As wonderful as the time has been, knowing we have a planet with endless blogging blogging blogging, so much talk, I felt presumptuous writing. Thank you to all those kindly souls who said they missed my letters and chats.

Our new studio space

But now I have something to share. We have workshops planned next week in our new Riddell Road studio, and are in the process of getting Council approval to sell food, We are back. 

To all those who have helped me get this far, in ways too diverse to describe, thank you. 
Thank you really, really. I can't repay you, I know, but I can pass it on.

Our last workshop around wellbeing at St Heliers Community Centre was a great success. I still get feedback on it which I love. Thank you to all those who attended and contributed

Small cacioricotta as we will demonstrate in the next dairy workshop

Our first "home workshop" will be around milk, stripping some marketing away so you can choose a product to suit,  and looking at some lovely, simple ways to fit milk products into a busy household.

This is not about telling you how to live, or even how you could live, but suggesting ways to streamline processes so you can live your way with less fuss, time, money and waste. And dare I say, more taste!

I have been working on recipes for simple spreads and cheeses (the  truffled labneh is unbelievably good under blanched spinach and poached eggs, or grilled aubergine), salads, tarts, paneer curries to offer as vegetarian meals or as part of a menu. We will talk about how to lighten  meatballs, how to use up whey in crackers and baked goods, and look at some different custards and milk desserts. I am sure most participants will have some fabulous ideas to share also. It will be action packed fun!

Should you have any queries or want tickets, call me on 0272522296
In the meantime, we have known another winter, and spring is here. There is a lightness in the air.

Fresh spring violets and their leaves make a healthy and interesting addition to salad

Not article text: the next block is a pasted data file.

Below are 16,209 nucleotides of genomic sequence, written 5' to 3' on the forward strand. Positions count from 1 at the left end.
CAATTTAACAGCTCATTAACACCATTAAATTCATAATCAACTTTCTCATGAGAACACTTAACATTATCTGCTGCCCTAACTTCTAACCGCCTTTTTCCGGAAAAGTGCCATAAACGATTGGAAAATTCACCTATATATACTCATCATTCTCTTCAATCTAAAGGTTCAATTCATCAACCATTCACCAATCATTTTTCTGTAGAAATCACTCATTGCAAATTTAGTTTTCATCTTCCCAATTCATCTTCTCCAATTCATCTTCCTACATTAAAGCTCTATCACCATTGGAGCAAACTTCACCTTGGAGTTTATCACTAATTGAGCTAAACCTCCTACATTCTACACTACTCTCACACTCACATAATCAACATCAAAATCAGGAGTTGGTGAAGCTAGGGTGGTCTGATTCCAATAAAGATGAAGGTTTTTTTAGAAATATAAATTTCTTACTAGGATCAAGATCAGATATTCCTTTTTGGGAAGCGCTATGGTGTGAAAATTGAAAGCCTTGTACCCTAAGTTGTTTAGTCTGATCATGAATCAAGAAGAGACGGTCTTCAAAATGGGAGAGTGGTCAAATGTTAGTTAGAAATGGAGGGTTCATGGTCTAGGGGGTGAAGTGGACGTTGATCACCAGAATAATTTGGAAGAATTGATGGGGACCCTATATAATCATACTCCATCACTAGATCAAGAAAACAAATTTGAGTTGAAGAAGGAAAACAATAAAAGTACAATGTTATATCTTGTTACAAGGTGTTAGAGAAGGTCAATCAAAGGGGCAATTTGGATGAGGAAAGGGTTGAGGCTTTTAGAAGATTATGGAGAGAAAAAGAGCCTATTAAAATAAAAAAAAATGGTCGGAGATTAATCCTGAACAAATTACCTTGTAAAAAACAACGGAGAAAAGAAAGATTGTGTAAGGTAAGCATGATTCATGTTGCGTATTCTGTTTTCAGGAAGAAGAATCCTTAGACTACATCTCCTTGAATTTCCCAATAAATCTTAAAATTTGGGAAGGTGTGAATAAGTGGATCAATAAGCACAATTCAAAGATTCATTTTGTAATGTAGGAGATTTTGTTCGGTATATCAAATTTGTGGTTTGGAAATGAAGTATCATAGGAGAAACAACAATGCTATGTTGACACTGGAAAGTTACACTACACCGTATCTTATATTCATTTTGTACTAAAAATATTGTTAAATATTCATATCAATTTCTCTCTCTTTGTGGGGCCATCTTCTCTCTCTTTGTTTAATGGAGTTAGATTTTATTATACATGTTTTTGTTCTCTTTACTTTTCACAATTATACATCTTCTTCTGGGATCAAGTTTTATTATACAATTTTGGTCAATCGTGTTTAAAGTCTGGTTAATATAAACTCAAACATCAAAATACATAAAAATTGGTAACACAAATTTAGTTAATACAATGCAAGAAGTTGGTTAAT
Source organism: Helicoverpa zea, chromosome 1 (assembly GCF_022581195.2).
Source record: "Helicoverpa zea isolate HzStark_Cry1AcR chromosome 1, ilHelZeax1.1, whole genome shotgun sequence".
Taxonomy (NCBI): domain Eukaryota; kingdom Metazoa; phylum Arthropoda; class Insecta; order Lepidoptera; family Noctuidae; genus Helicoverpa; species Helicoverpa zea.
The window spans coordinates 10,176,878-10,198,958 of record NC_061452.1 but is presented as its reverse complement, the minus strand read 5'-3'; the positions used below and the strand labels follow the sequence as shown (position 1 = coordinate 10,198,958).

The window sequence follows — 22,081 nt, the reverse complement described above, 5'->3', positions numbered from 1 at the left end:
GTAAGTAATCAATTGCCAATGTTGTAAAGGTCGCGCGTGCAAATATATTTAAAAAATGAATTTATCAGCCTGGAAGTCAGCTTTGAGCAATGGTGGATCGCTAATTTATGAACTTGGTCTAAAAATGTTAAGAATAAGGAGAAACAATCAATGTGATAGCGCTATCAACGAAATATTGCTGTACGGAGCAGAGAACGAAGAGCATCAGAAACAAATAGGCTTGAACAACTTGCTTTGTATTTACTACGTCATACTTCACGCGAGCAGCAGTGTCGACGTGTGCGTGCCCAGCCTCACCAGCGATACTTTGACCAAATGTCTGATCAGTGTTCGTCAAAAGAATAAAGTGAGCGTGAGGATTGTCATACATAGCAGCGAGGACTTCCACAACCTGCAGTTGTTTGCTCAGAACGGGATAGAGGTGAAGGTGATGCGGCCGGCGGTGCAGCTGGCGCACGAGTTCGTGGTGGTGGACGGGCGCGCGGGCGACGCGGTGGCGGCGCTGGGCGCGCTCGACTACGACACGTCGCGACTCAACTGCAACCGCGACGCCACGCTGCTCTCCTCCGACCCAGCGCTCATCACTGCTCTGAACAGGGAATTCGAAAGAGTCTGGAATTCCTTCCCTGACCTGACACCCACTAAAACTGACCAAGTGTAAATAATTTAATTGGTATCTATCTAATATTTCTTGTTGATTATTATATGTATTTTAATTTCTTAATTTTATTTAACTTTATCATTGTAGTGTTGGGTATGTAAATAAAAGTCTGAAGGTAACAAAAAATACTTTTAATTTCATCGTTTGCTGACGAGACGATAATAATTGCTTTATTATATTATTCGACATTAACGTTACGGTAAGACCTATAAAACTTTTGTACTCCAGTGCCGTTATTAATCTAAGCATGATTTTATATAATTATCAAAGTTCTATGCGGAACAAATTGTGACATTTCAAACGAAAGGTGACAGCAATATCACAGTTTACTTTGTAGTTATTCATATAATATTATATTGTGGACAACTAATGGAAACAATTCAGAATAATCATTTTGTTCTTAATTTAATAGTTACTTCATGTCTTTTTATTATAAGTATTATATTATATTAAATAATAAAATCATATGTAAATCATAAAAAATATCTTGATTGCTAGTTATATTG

Think about putting some violets and their leaves in a leafy salad. Violets have been used for centuries as a remedy for skin, blood pressure issues, and other health considerations, but  beautifully, they add little flavour pops in a salad.

Citrus is abundant and inexpensive so enjoy oranges with watercress or rocket, and mint, lemon balm and parsley. Oranges are great with the new season beetroot; fresh orange zest and juice with grated raw beets and carrots, maybe celeriac, a little chopped kawakawa if you have access to some, salt, pepper, EV olive oil, red wine vinegar if it helps; or boiled beets and parsnips with sliced orange and horseradish; maybe olives and fennel for a change.
Grilled citrus is great with meats or accompanying a custard or cream. Fresh oranges round off a meal nicely, and we will have a great recipe for orange cheesecake in our next workshop.

Orange cheesecake as we will make in the  next dairy workshop

Try to finish up the dried goods and grains in the cupboard before the insects do. This is the moment to clear out the pantry in anticipation of summer bounty. Old barley can take a while to cook, over an hour sometimes (soaking will reduce this, no salt), while new season grains will be ready in 30 minutes. Rice is the same; this is why new season rice is dearer in some Asian/wholesale stores; it cooks quickly and tastes like a vegetable, not like the box it came in.